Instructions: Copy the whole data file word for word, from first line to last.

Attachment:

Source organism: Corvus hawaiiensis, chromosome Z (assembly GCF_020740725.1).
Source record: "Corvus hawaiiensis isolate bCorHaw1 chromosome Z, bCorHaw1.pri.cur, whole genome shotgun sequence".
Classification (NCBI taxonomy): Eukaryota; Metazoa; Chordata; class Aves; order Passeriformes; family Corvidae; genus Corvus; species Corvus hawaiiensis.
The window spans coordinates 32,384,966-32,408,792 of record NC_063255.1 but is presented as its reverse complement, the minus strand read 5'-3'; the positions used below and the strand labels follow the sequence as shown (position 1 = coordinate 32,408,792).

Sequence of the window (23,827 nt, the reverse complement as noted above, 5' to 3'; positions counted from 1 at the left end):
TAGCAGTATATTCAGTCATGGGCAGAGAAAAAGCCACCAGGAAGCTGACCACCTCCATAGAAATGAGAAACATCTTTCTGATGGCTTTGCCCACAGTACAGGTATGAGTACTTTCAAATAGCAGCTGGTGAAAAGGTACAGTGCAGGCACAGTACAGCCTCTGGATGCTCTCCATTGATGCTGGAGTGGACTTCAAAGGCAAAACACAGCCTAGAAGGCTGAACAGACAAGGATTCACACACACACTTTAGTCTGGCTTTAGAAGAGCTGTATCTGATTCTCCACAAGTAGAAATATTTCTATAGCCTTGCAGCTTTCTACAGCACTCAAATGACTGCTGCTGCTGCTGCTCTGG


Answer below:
Source organism: Corvus hawaiiensis, chromosome Z (assembly GCF_020740725.1).
Source record: "Corvus hawaiiensis isolate bCorHaw1 chromosome Z, bCorHaw1.pri.cur, whole genome shotgun sequence".
Classification (NCBI taxonomy): Eukaryota; Metazoa; Chordata; class Aves; order Passeriformes; family Corvidae; genus Corvus; species Corvus hawaiiensis.
The window spans coordinates 32,384,966-32,408,792 of record NC_063255.1 but is presented as its reverse complement, the minus strand read 5'-3'; the positions used below and the strand labels follow the sequence as shown (position 1 = coordinate 32,408,792).

Sequence of the window (23,827 nt, the reverse complement as noted above, 5' to 3'; positions counted from 1 at the left end):
TAGCAGTATATTCAGTCATGGGCAGAGAAAAAGCCACCAGGAAGCTGACCACCTCCATAGAAATGAGAAACATCTTTCTGATGGCTTTGCCCACAGTACAGGTATGAGTACTTTCAAATAGCAGCTGGTGAAAAGGTACAGTGCAGGCACAGTACAGCCTCTGGATGCTCTCCATTGATGCTGGAGTGGACTTCAAAGGCAAAACACAGCCTAGAAGGCTGAACAGACAAGGATTCACACACACACTTTAGTCTGGCTTTAGAAGAGCTGTATCTGATTCTCCACAAGTAGAAATATTTCTATAGCCTTGCAGCTTTCTACAGCACTCAAATGACTGCTGCTGCTGCTGCTCTGG